FAQs

Why a single issue party?
Because population growth is the issue that is either the cause or a major underlying cause of many of the major issues currently facing New Zealand.

How would the Population Party's policies reduce population growth?
The Population Party would promote freedom and equality for women as this is shown to be the most effective way to reduce high levels of fertility, reduce population growth and stabilise population in the long-term.
The Population Party would also promote a reduction in immigration to New Zealand via various means.

How would the Population Party promote freedom and equality for women?
New Zealand has a proud history of promoting freedom and equality for women but more can be achieved. The Population Party would promote policies that ensure women continue to have freedom and equality in employment, education, family planning etc and ensure more is done when and where needed.

But isn't New Zealand's fertility rate is already below replacement?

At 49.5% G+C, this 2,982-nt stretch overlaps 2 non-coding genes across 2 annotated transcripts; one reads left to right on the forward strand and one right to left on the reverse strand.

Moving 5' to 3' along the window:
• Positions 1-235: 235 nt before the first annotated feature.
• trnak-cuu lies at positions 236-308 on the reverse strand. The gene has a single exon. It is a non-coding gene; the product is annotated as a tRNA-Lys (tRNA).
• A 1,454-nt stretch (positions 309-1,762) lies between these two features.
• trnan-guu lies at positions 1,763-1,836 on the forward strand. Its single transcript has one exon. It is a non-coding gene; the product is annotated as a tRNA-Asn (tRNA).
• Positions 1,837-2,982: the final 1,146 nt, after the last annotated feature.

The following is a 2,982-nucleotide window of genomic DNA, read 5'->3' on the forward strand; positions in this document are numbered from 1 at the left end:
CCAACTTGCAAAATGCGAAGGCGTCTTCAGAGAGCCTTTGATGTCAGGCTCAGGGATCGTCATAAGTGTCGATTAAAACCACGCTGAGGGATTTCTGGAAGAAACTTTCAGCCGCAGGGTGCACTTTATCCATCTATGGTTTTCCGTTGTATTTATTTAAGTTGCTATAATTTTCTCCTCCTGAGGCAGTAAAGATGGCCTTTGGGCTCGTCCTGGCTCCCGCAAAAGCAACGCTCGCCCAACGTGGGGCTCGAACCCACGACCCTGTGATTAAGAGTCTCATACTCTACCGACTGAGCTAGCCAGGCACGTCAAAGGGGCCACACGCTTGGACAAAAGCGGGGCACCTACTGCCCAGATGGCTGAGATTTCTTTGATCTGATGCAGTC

New Zealand's TFR (total fertility rate) is currently around 1.8-1.9 having dipped just below the replacement rate of 2.1 in the past few years. However it has been close to replacement levels for the past 3 decades and even at present it is still much higher than most developed countries. We need to see this as a good thing as clearly the majority of New Zealanders are making personal choices that would result in a small and stable population for New Zealand.

Is the Population Party anti-immigration?
No. Immigration can be a very good thing with many benefits but too much of a good thing can be detrimental. The Population Party is merely in favour of reducing current levels of immigration to sustainable levels that are more in line with most other countries on a per-capita basis. For the past 2 to 3 decades New Zealand has granted around 40,000 non-citizens permanent residence per annum. This is about 3 times more, on a per capita basis, than the USA or UK and many times more than many other countries. Reducing this number to about a third of current levels would result in New Zealand's population stabilising much sooner.

Please make contact to ask further questions, many of which will be added to this page.